Brooks, Peter

Balzac's lives - New York : New York Review Books, 2020 - 266 p. ; 22 cm

Includes bibliographical references and index.

Peter Brooks's Balzac's Lives is a biography like no other, a vivid and searching portrait of the great novelist that is based on a close examination of the extraordinary characters that throng his work. More than anyone, Balzac invented the nineteenth-century novel, with its interwoven plots and diverse and overlapping realities-political, economic, domestic, psychological. Indeed, Oscar Wilde went so far as to say that Balzac invented the nineteenth century! It was, above all, the wonderful, unforgettable, extravagant characters he dreamed up and made flesh-entrepreneurs, bankers, inventors, industrialists, poets, artists, bohemians of both sexes, journalists, aristocrats, politicians, prostitutes-that allowed Balzac to bring to life the dynamic forces of the new era that ushered in our own. Brooks singles out the capitalist Gobseck, the aspiring writer Lucien de Rubempré, the ambitious politician Rastignac, and the gay criminal mastermind Collin, among others, to disclose the secret workings of a great writer's inner world.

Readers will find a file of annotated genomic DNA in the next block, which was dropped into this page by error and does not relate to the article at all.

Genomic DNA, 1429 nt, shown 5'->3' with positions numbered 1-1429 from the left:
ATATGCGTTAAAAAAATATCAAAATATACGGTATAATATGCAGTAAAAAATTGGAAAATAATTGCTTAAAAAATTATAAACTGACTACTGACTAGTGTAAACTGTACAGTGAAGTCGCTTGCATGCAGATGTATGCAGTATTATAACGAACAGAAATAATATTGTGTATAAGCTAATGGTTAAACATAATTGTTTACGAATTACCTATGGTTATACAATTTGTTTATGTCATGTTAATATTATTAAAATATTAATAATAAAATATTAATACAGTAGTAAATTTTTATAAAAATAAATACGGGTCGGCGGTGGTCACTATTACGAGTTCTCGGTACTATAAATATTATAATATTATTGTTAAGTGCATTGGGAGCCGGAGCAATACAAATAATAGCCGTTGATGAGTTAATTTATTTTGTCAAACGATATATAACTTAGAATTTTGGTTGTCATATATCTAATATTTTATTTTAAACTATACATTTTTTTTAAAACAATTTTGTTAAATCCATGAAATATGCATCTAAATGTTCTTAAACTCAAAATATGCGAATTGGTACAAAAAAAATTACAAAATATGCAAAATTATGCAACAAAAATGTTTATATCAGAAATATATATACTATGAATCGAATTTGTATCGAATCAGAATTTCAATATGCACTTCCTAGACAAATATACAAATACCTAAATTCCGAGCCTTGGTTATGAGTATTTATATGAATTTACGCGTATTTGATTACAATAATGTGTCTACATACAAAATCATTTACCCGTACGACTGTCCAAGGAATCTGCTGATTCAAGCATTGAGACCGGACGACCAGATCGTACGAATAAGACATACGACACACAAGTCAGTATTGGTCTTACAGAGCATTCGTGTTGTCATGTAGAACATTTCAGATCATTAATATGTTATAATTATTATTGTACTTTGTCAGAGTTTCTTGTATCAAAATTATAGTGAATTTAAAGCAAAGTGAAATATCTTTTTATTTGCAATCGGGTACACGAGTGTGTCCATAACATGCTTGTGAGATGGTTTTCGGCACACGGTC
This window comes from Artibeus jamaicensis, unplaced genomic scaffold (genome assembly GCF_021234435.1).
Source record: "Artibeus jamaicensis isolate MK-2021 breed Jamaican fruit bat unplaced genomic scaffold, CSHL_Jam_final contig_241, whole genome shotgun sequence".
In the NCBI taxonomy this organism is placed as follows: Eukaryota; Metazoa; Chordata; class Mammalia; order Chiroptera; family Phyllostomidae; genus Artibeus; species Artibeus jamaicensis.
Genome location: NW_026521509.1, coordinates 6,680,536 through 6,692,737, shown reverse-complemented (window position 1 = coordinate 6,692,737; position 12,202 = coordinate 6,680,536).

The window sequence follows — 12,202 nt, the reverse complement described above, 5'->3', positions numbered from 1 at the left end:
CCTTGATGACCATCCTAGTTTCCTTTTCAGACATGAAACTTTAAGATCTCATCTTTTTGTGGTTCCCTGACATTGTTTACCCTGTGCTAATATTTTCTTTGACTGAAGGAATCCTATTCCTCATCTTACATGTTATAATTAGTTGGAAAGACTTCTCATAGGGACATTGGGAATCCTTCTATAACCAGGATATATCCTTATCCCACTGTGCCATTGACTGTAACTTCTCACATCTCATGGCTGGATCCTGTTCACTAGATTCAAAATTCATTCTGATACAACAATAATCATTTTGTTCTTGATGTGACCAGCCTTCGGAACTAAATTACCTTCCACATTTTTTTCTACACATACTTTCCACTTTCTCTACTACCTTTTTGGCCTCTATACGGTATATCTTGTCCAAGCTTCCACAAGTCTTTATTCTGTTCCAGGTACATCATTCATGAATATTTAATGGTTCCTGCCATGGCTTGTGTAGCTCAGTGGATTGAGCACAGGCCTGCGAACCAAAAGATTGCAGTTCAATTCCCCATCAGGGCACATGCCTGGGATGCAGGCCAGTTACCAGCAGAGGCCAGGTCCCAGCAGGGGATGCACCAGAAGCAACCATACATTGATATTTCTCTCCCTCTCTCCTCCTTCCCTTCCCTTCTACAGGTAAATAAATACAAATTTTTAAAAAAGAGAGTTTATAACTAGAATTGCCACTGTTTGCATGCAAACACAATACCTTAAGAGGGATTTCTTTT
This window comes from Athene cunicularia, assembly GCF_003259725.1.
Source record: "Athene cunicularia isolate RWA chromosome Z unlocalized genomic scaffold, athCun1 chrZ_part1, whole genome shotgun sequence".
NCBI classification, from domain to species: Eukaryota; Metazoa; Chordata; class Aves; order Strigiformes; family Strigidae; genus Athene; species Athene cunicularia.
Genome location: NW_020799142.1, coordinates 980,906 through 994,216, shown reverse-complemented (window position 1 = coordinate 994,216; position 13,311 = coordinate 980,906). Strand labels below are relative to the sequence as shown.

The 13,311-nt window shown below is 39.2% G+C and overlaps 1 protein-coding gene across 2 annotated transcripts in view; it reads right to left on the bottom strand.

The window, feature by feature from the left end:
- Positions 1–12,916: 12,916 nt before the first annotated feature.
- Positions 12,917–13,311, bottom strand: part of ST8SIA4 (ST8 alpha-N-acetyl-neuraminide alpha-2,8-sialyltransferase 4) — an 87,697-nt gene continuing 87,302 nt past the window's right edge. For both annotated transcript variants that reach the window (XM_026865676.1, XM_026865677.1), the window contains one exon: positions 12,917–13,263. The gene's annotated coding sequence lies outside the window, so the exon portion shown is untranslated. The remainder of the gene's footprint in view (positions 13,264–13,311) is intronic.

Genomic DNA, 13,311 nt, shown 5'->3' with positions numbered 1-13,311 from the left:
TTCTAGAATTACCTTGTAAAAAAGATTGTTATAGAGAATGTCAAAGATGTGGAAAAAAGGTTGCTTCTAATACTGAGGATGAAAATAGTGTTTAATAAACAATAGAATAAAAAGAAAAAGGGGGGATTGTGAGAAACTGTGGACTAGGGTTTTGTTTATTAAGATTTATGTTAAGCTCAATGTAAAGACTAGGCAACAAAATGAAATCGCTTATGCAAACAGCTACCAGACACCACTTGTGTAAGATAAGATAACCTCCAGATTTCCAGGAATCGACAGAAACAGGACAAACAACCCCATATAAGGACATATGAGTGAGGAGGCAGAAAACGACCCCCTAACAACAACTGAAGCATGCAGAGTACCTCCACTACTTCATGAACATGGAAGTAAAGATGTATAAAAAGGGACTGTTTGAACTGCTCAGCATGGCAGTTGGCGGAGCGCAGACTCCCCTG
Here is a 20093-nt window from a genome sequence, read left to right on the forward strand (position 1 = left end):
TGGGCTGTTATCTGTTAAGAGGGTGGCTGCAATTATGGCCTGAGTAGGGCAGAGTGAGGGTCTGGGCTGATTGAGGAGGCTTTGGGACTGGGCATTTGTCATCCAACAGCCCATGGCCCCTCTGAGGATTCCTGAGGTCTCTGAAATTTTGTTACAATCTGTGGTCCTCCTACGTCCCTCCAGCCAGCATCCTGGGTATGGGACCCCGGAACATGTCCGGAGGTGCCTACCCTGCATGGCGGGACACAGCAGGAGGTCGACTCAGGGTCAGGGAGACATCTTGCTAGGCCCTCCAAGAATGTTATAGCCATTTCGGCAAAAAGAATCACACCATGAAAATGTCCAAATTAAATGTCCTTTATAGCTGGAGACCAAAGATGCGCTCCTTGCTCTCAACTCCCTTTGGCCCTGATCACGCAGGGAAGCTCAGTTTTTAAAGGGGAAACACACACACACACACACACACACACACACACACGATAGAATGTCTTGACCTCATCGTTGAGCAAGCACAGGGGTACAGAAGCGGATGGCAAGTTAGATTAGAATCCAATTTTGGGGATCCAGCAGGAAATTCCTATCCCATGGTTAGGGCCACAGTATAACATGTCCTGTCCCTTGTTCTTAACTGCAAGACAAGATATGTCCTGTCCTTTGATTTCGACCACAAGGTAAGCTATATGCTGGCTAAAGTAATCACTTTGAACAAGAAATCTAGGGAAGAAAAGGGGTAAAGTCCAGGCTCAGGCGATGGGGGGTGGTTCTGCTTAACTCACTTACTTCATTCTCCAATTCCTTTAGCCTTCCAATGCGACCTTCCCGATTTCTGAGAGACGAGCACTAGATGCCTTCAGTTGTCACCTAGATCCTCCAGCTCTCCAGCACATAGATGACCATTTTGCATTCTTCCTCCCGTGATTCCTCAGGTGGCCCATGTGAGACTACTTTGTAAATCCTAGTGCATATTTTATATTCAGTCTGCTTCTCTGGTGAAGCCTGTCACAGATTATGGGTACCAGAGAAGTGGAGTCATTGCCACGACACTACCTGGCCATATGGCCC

Biography and Memoir
History and archaeology
Literary studies and criticism
Balzac, Honore de, 1799-1850
Characters and characteristics
Novelists, French
The Human Comedy
Social nature

843.7 / BRO

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